. . .
“We should move,” I told Emily, years ago. “To a beach that doesn’t try to kill you.”
There had been another sewage spill in Mexico. The shore was septic. The transmission of tetanus and hepatitis was likely.
Emily laughed and said those kinds of beaches don’t exist.
We went through the list, starting with the coastal west. In Malibu there are landslides, and the problem with San Francisco—aside from Bolinas being in the center of the Red Triangle—is the San Andreas fault line.
Hawaii has volcanoes. Period. Plus, you have to worry about rip currents, reef breaks, and shore breaks. And what about those box jellyfish in Waikiki? One sting and you’re good as dead.
“Let’s go east,” I said. “Florida?”
In Clearwater you get struck by lightning. New Smyrna is the shark capital of the world.
“And in Florida,” she said, “there’s always the risk of a hurricane.”
. . .
Emily called me the day she was released from the hospital.
“Well, that was a nice vacation,” she said.
This was an inside joke of ours—one we knew was in bad taste.
She told me about the girl with trichotillomania—how the strands of hair she hadn’t pulled made her look like she had been caught in a house fire. The schizo guy—he would tell the tables and chairs they had been resurrected. The argument was that he was there when it happened.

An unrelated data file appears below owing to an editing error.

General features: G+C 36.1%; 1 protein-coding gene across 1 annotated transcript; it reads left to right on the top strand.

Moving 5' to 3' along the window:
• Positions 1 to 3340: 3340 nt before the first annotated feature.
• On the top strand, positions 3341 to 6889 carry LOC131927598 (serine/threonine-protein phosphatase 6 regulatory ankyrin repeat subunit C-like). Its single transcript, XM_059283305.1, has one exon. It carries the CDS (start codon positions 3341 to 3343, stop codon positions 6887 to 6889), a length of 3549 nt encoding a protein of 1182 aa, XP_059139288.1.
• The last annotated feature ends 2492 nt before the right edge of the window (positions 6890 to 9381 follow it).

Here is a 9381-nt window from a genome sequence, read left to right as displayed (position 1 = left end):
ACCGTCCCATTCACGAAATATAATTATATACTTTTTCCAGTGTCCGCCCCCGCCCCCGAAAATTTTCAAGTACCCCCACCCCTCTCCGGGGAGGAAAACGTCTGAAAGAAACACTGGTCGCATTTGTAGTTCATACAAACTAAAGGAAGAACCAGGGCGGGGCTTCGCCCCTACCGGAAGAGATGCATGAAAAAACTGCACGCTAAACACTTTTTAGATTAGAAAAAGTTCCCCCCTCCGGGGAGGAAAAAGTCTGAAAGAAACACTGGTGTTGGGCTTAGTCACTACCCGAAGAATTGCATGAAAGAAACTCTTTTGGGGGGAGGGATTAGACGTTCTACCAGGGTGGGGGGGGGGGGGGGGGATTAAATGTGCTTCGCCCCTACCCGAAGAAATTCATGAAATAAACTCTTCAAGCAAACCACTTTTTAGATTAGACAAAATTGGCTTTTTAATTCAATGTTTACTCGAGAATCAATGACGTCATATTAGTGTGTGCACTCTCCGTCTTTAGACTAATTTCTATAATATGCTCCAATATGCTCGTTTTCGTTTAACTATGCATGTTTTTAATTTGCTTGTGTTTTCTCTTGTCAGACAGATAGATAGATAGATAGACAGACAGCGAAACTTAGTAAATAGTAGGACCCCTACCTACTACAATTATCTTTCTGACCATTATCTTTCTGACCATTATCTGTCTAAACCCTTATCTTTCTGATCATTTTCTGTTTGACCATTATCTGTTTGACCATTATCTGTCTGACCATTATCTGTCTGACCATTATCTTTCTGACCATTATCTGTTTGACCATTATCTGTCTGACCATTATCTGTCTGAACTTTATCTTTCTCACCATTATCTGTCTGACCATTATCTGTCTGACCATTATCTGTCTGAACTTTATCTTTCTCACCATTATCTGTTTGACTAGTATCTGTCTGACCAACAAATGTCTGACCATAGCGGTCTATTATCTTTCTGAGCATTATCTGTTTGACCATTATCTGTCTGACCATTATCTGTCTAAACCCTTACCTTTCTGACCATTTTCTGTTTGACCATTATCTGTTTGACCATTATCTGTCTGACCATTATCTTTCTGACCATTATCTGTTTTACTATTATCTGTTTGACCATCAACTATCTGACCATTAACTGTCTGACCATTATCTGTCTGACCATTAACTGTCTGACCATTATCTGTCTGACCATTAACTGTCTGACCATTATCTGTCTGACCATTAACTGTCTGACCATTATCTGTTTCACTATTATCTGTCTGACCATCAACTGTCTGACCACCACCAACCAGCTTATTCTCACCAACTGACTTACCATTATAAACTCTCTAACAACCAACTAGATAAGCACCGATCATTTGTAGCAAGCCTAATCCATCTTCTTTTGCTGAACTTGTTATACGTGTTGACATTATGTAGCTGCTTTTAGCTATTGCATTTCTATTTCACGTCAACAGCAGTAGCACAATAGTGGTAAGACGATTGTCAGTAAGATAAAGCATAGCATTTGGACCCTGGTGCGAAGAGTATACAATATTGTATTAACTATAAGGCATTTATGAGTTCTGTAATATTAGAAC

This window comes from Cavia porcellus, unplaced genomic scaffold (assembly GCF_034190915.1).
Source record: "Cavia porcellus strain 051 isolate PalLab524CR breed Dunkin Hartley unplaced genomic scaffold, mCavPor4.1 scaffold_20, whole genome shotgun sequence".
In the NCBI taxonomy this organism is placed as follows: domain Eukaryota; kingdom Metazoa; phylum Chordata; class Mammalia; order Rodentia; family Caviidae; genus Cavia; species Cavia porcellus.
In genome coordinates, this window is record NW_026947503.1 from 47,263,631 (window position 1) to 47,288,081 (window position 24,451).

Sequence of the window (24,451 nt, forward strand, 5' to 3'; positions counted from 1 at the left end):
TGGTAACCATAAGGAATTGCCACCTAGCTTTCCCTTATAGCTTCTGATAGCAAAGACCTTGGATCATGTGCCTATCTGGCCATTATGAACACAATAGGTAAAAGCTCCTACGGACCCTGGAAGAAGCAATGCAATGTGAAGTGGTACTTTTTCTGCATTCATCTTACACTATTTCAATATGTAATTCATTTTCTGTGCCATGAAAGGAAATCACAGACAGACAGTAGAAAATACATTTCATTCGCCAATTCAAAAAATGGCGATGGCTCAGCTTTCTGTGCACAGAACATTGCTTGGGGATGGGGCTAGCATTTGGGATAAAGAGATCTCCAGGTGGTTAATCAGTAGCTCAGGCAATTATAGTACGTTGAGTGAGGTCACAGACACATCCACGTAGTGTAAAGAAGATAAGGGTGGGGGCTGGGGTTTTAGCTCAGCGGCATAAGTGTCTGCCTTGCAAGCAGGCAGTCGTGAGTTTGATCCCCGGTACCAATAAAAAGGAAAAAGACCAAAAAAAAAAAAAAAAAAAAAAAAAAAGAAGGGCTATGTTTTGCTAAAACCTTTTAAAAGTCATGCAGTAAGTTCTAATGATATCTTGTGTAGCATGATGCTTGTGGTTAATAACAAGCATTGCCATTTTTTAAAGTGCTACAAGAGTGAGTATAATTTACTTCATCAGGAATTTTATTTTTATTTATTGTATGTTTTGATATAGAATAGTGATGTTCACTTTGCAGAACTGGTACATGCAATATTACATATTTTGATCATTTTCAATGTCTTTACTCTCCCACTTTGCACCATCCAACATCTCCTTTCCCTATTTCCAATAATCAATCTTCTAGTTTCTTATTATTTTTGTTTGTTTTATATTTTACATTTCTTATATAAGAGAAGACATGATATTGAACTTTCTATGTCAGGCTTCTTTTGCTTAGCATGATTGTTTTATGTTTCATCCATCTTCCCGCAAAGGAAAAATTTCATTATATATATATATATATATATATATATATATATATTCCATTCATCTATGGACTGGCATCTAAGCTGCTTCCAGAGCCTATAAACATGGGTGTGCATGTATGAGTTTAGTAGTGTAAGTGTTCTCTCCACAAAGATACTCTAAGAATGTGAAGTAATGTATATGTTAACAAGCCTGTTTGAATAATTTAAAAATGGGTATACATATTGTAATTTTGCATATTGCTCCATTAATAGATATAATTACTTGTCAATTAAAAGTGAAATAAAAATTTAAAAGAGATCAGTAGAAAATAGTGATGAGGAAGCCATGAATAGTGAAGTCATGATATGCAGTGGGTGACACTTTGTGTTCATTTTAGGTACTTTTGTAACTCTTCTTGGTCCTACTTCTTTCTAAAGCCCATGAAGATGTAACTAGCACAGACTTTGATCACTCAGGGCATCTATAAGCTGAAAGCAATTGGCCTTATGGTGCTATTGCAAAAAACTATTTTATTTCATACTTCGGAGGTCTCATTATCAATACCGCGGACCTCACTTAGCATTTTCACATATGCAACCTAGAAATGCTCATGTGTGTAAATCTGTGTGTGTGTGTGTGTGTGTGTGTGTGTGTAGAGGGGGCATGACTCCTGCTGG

“Yes, yes,” he said to a gray plastic chair. “It took three days, but then you came back.”
And when the chair offered no reply, he said, “Are you saying I wasn’t there? I’m a man of the cloth, thank you very much, and certainly not a liar.”
It didn’t matter if any of it was true. These were the stories Emily loved to tell before saying something like, “I really learned a lot about myself when I was there. I think I’ve finally got a grip on this.”
Emily, according to her last three therapists, had abandonment issues, among other things.
“But enough about that,” she said. “Let’s go to the beach.”
I thought about the last time we went, and the intentional revealing of the dissociative scars running up her thighs.